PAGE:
It’s Time to Listen to the Kids

 Photo by Clem Onojeghuo  on Unsplash . Photo by Clem Onojeghuo  on Unsplash .

It’s really easy to get stuck in a difficult situation. I don’t mean the situations that are moderately inconvenient. I mean the soul-crushing, life altering situations. Like what happened last week in Parkland, Florida after a man took his AR-15, entered his former school and attacked dozens of innocent students and educators. Seventeen people are now dead, fifteen were injured, the gunman is still alive and the students who survived, didn’t miss a beat. They went to work. The work that elected officials should’ve been doing for years.

It hasn’t even been a week and these kids have already organized, protested and spoken up in ways that cannot be ignored. Without even realizing it, these kids are teaching us adults how to have power in situations where the world would rather see us remain powerless. They’ve shown us how we may be victims of a situation, survivors of an atrocity, but we don’t have to move forward with a victim mentality.

Here are a few ways students of Marjory Stoneman Douglas High School are refusing to stay silent in the wake of what’s happened in their community.

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Senseless Violence

After 5 weeks apart, naturally I got to reunite with my friends this past weekend and it was great, we ate terrible food, gossiped a bit and watched some football. It was all really fun, but there was a point when my friend’s roommate (who none of us are super close with) brought out a gun.

Now, before I continue, let me say this: I believe that guns don’t kill people. Crazy/misunderstood/hurt/angry people with guns kill others. 

I personally am not close friends with this roommate, we know each others names, we say hi and are cordial, we can keep a conversation going, but that’s about it. I don’t check for him, he doesn’t check for me and the world keep spinning.

One thing I do know about him is that he had been in the military and gone to Afghanistan and Liberia, in other words, homeboy has definitely seen some stuff, more than I probably will in my entire lifetime and I respect that. With a best friend in the military who is deploying, I really respect that and he’s actually given me some advice on how to deal with it all too, which I appreciate.

Anyway, when he brought out the gun, my two friends and I immediately jumped back and started freaking out. It just reminded me of my summers in Gary, IN with my grandma when you knew everyone around you was packing, but also were too afraid to ever test the theory. I was scared and in that moment I realized I don’t know this guy, I don’t know all these people that well, this could be the end

It wasn’t until at least 30 seconds to a minute later that the guy opened up the gun and showed us that it wasn’t loaded (I’d like to point out he was on his third bottle of alcohol and it wasn’t even 6 PM). This was also after another guy had pointed it at me while I was sitting next to him on the couch. I was terrified. 

It’s funny, growing up in Fishers, IN I was never afraid of getting assaulted or shot, or robbed or anything like that. That lack of concern tends to happen when you grow up in a town voted safest city 3 years in a row. But I remember my parents always instilling in me not to be so naive, to remember that crime can and will happen anywhere and I don’t think I’m paranoid about it, but I’m very much aware.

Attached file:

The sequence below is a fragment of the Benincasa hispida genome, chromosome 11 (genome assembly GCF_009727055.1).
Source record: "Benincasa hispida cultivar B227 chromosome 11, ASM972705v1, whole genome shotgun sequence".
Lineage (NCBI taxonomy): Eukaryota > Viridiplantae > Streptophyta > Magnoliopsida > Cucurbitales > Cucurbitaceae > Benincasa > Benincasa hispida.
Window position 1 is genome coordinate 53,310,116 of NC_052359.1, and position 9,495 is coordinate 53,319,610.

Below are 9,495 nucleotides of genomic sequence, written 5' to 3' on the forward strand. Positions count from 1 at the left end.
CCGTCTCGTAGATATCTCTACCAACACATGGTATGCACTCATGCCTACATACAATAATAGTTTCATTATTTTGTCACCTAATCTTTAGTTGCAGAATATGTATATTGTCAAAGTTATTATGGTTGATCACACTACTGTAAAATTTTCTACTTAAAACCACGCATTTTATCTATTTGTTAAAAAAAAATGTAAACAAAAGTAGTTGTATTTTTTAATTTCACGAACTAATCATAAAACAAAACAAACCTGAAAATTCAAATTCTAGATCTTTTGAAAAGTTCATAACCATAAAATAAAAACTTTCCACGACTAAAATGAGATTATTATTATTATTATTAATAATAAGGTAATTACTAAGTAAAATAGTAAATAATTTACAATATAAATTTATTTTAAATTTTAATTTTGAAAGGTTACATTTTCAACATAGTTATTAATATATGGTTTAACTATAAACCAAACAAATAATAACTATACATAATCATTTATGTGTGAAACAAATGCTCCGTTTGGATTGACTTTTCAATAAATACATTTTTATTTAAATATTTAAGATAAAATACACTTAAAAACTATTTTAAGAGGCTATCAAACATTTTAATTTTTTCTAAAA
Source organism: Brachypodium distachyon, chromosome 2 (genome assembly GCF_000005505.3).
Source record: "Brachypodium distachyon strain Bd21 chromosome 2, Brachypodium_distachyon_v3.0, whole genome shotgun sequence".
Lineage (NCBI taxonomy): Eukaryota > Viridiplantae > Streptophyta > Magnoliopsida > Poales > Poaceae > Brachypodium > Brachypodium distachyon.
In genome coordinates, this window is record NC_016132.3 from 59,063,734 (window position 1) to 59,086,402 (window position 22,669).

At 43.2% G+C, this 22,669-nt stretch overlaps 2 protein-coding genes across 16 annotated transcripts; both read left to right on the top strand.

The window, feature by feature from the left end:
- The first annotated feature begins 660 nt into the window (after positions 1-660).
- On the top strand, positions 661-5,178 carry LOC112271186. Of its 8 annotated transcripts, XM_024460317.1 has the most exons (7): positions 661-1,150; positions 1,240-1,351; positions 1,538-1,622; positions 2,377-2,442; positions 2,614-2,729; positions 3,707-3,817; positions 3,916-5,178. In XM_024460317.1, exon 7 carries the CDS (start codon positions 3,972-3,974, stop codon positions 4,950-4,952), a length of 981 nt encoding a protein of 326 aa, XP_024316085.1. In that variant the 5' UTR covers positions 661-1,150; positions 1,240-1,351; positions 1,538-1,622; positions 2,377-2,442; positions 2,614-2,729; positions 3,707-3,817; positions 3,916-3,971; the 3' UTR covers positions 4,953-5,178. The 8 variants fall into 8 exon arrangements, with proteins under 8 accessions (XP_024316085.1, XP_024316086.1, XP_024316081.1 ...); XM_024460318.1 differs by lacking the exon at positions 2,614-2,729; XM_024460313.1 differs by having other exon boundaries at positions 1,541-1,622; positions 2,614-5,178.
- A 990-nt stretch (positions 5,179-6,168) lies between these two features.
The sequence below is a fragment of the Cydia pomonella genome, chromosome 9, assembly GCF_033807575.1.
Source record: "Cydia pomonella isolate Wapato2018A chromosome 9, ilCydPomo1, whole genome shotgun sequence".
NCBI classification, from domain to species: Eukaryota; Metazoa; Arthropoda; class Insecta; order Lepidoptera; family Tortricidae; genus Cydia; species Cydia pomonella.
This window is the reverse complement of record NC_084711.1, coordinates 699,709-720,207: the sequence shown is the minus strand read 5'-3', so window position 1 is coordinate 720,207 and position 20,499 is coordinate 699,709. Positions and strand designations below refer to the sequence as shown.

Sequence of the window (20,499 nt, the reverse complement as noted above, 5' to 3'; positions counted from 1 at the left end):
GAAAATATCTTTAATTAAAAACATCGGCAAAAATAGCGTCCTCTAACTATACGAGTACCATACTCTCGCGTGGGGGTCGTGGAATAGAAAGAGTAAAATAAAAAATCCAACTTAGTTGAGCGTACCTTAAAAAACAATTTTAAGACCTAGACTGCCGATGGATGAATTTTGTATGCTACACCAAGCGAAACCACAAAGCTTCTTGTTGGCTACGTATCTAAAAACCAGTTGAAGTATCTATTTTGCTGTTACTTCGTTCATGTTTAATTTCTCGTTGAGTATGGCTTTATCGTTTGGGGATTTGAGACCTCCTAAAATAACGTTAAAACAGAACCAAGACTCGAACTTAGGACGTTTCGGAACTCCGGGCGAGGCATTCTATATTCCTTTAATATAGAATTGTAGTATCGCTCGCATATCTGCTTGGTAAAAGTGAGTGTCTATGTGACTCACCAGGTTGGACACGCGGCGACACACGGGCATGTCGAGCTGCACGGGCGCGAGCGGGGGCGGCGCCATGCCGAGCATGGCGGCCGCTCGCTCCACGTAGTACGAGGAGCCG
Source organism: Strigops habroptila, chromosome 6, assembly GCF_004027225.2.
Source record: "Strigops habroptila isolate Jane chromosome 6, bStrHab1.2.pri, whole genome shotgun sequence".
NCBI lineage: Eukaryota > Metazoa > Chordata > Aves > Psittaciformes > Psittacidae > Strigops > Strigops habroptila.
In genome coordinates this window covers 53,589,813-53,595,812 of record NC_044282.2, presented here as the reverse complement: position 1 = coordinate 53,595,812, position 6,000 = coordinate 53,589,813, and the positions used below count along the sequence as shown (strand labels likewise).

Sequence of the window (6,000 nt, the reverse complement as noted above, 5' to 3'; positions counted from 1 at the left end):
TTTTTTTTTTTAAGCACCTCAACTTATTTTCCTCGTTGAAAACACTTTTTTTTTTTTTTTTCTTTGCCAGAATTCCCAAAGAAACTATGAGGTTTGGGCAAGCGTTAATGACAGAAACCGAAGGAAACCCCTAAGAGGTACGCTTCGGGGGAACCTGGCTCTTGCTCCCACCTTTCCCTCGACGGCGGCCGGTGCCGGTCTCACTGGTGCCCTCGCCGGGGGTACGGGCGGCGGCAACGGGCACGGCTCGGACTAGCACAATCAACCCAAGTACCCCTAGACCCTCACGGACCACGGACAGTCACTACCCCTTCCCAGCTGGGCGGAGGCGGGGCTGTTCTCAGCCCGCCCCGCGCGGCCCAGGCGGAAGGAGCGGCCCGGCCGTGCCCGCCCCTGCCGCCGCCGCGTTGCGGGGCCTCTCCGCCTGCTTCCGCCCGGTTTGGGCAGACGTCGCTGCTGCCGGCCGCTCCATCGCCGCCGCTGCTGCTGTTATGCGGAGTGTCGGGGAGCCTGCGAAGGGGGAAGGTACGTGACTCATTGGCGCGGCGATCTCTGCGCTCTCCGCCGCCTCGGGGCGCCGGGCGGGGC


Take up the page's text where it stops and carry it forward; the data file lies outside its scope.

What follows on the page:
That entire night my friend and I were jumpy, I just legitimately feared for my life in that apartment, I don’t care how crazy that sounded.

Fast forward to yesterday and the Purdue shooting, where a lot of my friends and FHS alumni attend and I’m freaking out, I’m searching their social networking accounts wondering if they were the ones who got shot, looking for answers, screaming on the inside. It became more real, it had happened on a campus in my home state, an hour or so away from my grandma’s house. It was the first time I thought, okay this could happen to me

And now it’s University of Oklahoma and the man (or woman) hasn’t been found yet. Oklahoma, Mizzou rivals, neighboring state, the state my best friend almost went away to for school, the state where so many Missouri friends have loved ones, once again it makes it more real. 

I’m worried that as a society we are becoming desensitized to these shootings. When Columbine happened, it seemed like the entire country mourned, now these things happen and people go about their day, even my friends kind of seemed to shake it off and continue talking about nothing when I texted them. But this has been bothering me since Sandy Hook, since Colorado, since those summers in Gary. Why so much senseless violence? Why aren’t we talking about this more? 

There have been 35 school shootings (now 36) in the past 13 months, how many does there need to be for it to be considered a problem? How many before we just shrug our shoulders, sip our coffee at the breakfast table and turn the channel? It concerns me and I feel like it should concern other students too.

Stop killing the people who are killing others, pick their brains, make them talk, if they killed someone else do you really think they are afraid to die? Possibly, but still. Get answers. Figure things out. Killing is not the answer, it’s not going to solve any of our problems and I just wish I felt like someone who could actually do something about it, would.